The Carbon Accreditation Program certificate was presented Monday during the 23rd Annual General Meeting of the Airports Council International-Latin America and Caribbean (ACI-LAC for its acronym in English), held in Cancun, Quintana Roo.
Mohíno Fernando Bosque, CEO of Pacific Airport Group, received the certification from the Carbon Accreditation Program on the behalf of the Puerto Vallarta International Airport (PVR), Gusavo Diaz Ordaz.
The Airport Carbon Accreditation programme now covers every region of the globe after it was announced at the 23rd ACI Latin America & Caribbean (LAC) Annual Conference and General Assembly in Cancun last week it was to be extended to airports in Latin America and the Caribbean.
The news comes ahead of this year’s United Nations COP20 Conference Of the Parties focusing on Climate Change, taking place in Lima in early December.
Launched in Europe in 2009, the airport carbon emissions cutting scheme sees gateways certified at four different levels of accreditation (Mapping, Reduction, Optimisation and Neutrality).
In the past 12 months 110 airports in Europe, North America, Africa and Asia-Pacific have achieved Airport Carbon Accredited status.
After achieving significant results in five continents, the launch of Airport Carbon Accreditation in Latin America & Caribbean (in partnership with ACI-LAC) marks the decisive moment the programme has become the global standard for carbon management at airports.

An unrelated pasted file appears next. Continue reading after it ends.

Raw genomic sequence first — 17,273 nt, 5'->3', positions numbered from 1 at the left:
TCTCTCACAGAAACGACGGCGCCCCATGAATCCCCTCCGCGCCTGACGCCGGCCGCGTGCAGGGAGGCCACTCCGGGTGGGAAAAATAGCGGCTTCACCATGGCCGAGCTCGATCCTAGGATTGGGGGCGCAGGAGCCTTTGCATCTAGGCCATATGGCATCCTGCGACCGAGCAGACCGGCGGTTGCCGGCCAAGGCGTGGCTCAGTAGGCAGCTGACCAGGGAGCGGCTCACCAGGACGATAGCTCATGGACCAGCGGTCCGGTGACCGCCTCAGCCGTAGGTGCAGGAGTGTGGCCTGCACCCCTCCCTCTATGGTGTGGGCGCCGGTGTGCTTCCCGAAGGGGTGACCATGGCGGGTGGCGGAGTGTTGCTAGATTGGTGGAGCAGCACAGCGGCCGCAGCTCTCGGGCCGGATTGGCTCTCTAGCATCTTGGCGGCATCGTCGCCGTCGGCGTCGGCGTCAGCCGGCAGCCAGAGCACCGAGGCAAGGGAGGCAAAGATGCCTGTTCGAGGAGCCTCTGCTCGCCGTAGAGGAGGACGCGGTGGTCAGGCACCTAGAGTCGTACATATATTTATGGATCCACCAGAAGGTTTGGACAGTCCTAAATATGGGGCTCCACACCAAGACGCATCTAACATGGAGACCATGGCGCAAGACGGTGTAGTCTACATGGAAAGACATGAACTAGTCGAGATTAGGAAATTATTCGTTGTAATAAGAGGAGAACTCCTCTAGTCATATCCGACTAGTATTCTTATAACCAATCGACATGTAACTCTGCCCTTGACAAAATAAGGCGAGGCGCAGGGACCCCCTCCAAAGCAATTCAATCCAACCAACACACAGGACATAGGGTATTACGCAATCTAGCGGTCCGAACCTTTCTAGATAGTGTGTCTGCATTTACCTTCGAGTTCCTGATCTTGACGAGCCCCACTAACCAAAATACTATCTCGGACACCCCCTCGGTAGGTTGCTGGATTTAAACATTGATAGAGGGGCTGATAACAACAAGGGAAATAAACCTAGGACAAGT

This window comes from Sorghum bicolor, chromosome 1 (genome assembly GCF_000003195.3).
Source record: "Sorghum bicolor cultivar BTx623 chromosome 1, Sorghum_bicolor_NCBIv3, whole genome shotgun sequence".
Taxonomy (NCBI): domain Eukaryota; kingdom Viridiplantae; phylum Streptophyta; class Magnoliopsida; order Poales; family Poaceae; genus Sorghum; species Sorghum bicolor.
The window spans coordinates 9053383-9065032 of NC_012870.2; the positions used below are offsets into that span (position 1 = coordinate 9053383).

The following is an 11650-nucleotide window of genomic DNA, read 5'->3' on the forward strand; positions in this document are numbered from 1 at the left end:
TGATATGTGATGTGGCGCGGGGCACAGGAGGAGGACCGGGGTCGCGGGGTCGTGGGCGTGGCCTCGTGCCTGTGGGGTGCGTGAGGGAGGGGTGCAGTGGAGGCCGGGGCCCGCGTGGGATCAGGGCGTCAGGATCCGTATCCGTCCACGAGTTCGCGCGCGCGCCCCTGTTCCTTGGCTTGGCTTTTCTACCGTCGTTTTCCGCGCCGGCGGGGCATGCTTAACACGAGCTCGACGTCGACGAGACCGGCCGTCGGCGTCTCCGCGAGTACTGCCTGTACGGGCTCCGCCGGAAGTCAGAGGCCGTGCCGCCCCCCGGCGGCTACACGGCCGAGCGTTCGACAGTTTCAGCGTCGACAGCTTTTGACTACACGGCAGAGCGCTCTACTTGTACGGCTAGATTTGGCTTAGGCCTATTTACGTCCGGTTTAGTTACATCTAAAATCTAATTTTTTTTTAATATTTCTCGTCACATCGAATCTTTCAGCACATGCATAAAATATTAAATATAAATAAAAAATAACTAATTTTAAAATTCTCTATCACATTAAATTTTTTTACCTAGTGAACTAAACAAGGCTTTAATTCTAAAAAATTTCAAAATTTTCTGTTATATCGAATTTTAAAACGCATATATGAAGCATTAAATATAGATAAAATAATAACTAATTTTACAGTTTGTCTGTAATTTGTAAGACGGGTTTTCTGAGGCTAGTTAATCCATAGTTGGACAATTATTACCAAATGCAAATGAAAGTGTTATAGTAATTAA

At the launch during on Tuesday, Javier Martinez, director general ACI-LAC, explains: “As an ambitious industry, we want to do our part to lower our carbon footprint in the global aviation system.
“It is our privilege to be the bridge that makes Airport Carbon Accreditation a truly global programme from today, and we look forward to being a bigger part of its success in the coming years.”
Olivier Jankovec, director general ACI Europe, comments: “We are delighted to see Airport Carbon Accreditation become available to members of ACI-LAC today.
“It’s a big moment for the programme, as it demonstrates the momentum the airport industry’s climate change commitment has gained over the past seven years and that the demand for this kind of tool is now genuinely global.”
Jankovec says many industries talk about their commitments, but a significant part of the global airport industry is already actively addressing its carbon emissions – and have mobilised on this, of their accord.
He adds: “They are proactively reporting on their carbon reduction activities every year and the number of airports is constantly growing too. An impressive 1.48 billion air passengers now travel through airports certified at one of the four levels of the programme.”
Airports committed to apply in the coming months for certification at one of the four levels include Aéroports de Montreal, Denver International Airport, San Francisco International Airport, and Portland International Airport in North America, Libreville Airport and Abidjan Airport in Africa and Galapagos Airport and Quito Airport in Latin America & Caribbean.